Debtors seem to whip out their pistols and shoot themselves in the foot with increasing regularity.
Just when their goal of keeping the house was within reach, had they paid attention, they lose it all.
It happens when debtors don’t hold up their end of the bankruptcy bargain.
And at the end of the day, or the end of the plan, they get none of the benefits they sought through bankruptcy.
How does that happen?
Chapter 13 saves houses
The overwhelming majority of Chapter 13 cases in the Bay Area are filed to save a house.
The homeowner needs to catch up on payments, or more frequently, needs a loan modification in order to keep the house.
The Bay Area bankruptcy judges have developed procedures to confirm Chapter 13 plans, and get money flowing out to creditors, while a loan modification is under consideration. If there is anything we know about loan modifications, it’s that they take time and persistence.
One of the provisions of the Chapter 13 plan that the debtor proposes for confirmation by the court addresses how the mortgage lender will be paid while we wait on a loan modification.
The plan might provide that the debtor will make the regular payment, according to the loan terms, directly to the lender in the meantime.
Or, the debtor may propose to make an ongoing payment to the mortgage lender calculated according the the HAMP formula, which says that housing costs should be no more than 31% of a person’s gross income.
So, the HAMP payment to the lender works out to be 31% of monthly income, less property taxes and hazard insurance.
Whichever approach the debtor chooses to deal with the current mortgage payment, it’s set out in the plan, along with the monthly payment the debtor will make to the trustee toward other kinds of debts.
Once a plan is confirmed by the judge, it binds all parties, creditors, trustee and the debtor. See §1327.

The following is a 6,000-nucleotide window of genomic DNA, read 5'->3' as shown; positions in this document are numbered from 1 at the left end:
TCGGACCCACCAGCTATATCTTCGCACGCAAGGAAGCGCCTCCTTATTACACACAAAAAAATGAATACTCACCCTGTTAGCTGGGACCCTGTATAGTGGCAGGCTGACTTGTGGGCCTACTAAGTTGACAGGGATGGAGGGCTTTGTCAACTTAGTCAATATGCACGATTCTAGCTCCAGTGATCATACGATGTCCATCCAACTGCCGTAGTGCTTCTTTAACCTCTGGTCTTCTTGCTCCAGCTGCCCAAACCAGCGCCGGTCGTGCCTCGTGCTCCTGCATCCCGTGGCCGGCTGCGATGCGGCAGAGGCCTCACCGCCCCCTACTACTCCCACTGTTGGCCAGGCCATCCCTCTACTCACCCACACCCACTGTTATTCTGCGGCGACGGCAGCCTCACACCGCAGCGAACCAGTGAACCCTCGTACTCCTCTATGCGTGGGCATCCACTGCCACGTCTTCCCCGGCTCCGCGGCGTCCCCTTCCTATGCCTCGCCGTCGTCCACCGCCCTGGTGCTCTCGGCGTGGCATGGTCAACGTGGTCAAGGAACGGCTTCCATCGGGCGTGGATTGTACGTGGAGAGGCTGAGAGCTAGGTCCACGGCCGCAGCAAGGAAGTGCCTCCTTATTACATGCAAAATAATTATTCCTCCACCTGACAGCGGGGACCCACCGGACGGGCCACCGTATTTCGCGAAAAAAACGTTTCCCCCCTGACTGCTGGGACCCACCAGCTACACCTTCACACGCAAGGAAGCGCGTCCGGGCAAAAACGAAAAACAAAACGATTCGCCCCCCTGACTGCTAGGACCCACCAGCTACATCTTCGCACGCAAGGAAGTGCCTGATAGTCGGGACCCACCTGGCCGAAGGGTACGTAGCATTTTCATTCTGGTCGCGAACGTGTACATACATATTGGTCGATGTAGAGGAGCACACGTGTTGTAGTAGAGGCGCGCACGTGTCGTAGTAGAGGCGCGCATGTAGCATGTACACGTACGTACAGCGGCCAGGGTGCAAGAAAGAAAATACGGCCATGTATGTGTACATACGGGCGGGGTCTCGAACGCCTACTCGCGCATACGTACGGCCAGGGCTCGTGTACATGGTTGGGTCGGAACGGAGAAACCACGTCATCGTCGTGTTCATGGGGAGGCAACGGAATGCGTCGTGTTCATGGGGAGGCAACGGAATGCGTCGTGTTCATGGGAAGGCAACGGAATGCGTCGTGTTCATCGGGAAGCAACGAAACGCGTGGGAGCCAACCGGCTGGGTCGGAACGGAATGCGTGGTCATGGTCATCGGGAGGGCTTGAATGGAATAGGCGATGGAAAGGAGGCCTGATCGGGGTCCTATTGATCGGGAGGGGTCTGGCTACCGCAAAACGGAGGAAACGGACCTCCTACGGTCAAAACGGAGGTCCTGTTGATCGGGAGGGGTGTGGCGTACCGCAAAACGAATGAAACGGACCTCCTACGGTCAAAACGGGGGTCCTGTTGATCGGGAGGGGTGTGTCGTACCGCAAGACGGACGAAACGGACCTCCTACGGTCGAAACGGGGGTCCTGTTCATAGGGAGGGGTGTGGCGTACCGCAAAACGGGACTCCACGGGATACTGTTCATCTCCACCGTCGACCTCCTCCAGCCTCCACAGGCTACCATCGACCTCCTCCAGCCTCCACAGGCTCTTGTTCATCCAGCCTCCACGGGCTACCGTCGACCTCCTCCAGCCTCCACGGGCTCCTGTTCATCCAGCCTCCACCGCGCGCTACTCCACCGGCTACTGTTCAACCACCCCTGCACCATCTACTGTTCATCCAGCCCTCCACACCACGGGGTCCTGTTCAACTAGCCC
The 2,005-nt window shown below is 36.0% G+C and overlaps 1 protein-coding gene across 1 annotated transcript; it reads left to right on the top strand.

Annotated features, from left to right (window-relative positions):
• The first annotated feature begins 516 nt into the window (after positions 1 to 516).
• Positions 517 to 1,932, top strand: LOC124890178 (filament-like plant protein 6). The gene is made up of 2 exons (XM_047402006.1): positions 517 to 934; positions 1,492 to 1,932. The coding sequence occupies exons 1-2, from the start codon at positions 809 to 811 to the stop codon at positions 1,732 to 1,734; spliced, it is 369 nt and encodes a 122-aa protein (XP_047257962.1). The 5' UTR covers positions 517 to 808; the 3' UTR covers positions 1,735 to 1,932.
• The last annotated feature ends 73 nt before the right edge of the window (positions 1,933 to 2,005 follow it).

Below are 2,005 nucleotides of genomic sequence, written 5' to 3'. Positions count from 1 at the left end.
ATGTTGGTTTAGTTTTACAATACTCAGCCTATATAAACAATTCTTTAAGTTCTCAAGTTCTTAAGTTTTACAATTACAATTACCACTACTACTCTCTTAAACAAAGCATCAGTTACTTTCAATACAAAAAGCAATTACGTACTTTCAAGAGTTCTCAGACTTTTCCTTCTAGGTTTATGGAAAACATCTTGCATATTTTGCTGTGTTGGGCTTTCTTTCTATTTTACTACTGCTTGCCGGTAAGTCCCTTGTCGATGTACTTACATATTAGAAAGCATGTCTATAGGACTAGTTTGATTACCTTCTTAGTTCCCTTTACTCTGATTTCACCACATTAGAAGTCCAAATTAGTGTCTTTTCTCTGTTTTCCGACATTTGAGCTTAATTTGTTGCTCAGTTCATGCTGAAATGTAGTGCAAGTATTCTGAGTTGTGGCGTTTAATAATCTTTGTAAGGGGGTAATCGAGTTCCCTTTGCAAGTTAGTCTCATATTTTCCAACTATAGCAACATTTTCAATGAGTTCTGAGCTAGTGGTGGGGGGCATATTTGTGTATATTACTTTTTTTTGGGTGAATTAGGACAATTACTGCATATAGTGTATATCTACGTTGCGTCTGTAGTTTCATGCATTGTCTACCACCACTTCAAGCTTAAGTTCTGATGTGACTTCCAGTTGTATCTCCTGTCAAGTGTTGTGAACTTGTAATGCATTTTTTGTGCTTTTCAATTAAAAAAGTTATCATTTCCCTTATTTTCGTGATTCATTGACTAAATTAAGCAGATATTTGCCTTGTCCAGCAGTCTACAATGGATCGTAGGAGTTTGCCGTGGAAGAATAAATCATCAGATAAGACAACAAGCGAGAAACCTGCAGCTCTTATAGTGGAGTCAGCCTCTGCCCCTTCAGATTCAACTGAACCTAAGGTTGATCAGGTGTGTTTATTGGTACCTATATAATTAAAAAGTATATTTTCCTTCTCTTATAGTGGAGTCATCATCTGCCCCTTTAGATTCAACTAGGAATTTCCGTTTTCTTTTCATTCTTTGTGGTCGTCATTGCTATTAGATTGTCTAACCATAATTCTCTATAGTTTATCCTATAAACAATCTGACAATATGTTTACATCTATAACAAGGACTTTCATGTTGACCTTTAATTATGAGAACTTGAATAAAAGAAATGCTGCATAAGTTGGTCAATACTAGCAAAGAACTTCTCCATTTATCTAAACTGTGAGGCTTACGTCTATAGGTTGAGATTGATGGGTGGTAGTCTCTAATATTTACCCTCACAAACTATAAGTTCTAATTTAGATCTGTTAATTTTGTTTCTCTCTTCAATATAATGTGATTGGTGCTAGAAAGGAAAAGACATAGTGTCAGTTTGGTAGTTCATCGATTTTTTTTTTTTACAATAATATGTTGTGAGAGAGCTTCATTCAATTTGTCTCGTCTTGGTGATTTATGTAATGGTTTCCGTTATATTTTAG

Only some debtors seem to forget their part of this deal. They don’t make the ongoing payments and don’t modify their plans to match their behavior.
Confirmed plans when loan modification denied
Another variation on our Bay Area plan is the plan provision that says “if I don’t get a loan modification, I will immediately modify the plan or surrender the house”. I’m paraphrasing the language but the idea is clear: if I can’t modify the plan, I’ll present an alternative plan to the court.
And then the homeowner doesn’t get a modification, and doesn’t present another plan.
And apparently expects good things to happen despite the failure to live up to his post bankruptcy promises.
Discharge depends on plan performance
The payments “under the plan” include those that the debtor undertook to make directly, rather than through the Chapter 13 trustee. (In the Northern District of California, we don’t do “conduit plans” where even the post filing mortgage payments are made to the trustee.)
When it comes out that the debtor hasn’t made the on going payments or hasn’t gotten a loan modification, more and more Chapter 13 trustee are recommending that the case be closed without a discharge, since the debtor failed to meet his promises made in bankruptcy.
Facing up to a change of heart about a house, or the painful failure to get a loan modification, seems tough at the time.
What debtors seem to be missing is that all the non-house benefits of a bankruptcy discharge are squandered if the Chapter 13 gets closed without discharging those debts.
The other factor that is probably not obvious to the distraught homeowner is that foreclosure does not always follow immediately from the announcement that the debtor elects to surrender the house.
Even when we want lenders to foreclose on unwanted property, they don’t. Or don’t very quickly.
It is not as though the debtor will be immediately homeless if they admit it isn’t working out.
This is my clarion call to debtors:
- Keep your bankruptcy lawyer in the loop about mortgage payments and loan modifications.
- Keep a copy of your Chapter 13 plan handy and review what you’ve promised to do in exchange for the protection of the automatic stay and the discharge at the end of the case.
Your lawyer can’t help you if you keep secrets.